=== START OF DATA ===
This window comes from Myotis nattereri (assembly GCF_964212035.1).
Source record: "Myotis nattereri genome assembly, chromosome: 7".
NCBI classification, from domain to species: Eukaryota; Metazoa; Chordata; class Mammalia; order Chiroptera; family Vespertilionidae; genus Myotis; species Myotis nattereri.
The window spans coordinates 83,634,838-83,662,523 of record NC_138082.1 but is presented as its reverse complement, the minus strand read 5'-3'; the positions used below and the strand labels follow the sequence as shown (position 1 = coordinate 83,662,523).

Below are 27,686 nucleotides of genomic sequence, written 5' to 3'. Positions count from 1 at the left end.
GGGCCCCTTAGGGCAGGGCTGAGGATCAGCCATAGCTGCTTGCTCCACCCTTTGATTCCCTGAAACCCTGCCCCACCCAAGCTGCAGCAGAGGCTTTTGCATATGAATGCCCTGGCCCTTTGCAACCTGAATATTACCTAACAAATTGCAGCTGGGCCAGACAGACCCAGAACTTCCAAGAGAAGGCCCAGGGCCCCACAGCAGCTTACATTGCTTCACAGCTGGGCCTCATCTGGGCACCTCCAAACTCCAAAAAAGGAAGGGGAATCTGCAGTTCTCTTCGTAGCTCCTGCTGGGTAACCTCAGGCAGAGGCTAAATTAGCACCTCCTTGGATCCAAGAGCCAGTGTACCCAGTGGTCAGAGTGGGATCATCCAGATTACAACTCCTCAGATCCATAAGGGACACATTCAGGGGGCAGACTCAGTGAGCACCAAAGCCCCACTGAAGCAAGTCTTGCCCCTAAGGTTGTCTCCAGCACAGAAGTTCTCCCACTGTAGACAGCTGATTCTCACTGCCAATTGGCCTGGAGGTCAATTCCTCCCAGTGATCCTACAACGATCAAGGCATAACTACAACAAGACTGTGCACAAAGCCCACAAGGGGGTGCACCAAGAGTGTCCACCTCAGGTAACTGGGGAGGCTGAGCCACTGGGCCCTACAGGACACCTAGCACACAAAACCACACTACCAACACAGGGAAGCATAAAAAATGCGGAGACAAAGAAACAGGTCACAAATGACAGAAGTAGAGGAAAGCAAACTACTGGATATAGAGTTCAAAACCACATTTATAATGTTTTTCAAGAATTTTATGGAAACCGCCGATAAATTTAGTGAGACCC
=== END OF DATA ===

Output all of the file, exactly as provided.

This window comes from Myotis nattereri (assembly GCF_964212035.1).
Source record: "Myotis nattereri genome assembly, chromosome: 7".
NCBI classification, from domain to species: Eukaryota; Metazoa; Chordata; class Mammalia; order Chiroptera; family Vespertilionidae; genus Myotis; species Myotis nattereri.
The window spans coordinates 83,634,838-83,662,523 of record NC_138082.1 but is presented as its reverse complement, the minus strand read 5'-3'; the positions used below and the strand labels follow the sequence as shown (position 1 = coordinate 83,662,523).

Below are 27,686 nucleotides of genomic sequence, written 5' to 3'. Positions count from 1 at the left end.
GGGCCCCTTAGGGCAGGGCTGAGGATCAGCCATAGCTGCTTGCTCCACCCTTTGATTCCCTGAAACCCTGCCCCACCCAAGCTGCAGCAGAGGCTTTTGCATATGAATGCCCTGGCCCTTTGCAACCTGAATATTACCTAACAAATTGCAGCTGGGCCAGACAGACCCAGAACTTCCAAGAGAAGGCCCAGGGCCCCACAGCAGCTTACATTGCTTCACAGCTGGGCCTCATCTGGGCACCTCCAAACTCCAAAAAAGGAAGGGGAATCTGCAGTTCTCTTCGTAGCTCCTGCTGGGTAACCTCAGGCAGAGGCTAAATTAGCACCTCCTTGGATCCAAGAGCCAGTGTACCCAGTGGTCAGAGTGGGATCATCCAGATTACAACTCCTCAGATCCATAAGGGACACATTCAGGGGGCAGACTCAGTGAGCACCAAAGCCCCACTGAAGCAAGTCTTGCCCCTAAGGTTGTCTCCAGCACAGAAGTTCTCCCACTGTAGACAGCTGATTCTCACTGCCAATTGGCCTGGAGGTCAATTCCTCCCAGTGATCCTACAACGATCAAGGCATAACTACAACAAGACTGTGCACAAAGCCCACAAGGGGGTGCACCAAGAGTGTCCACCTCAGGTAACTGGGGAGGCTGAGCCACTGGGCCCTACAGGACACCTAGCACACAAAACCACACTACCAACACAGGGAAGCATAAAAAATGCGGAGACAAAGAAACAGGTCACAAATGACAGAAGTAGAGGAAAGCAAACTACTGGATATAGAGTTCAAAACCACATTTATAATGTTTTTCAAGAATTTTATGGAAACCGCCGATAAATTTAGTGAGACCC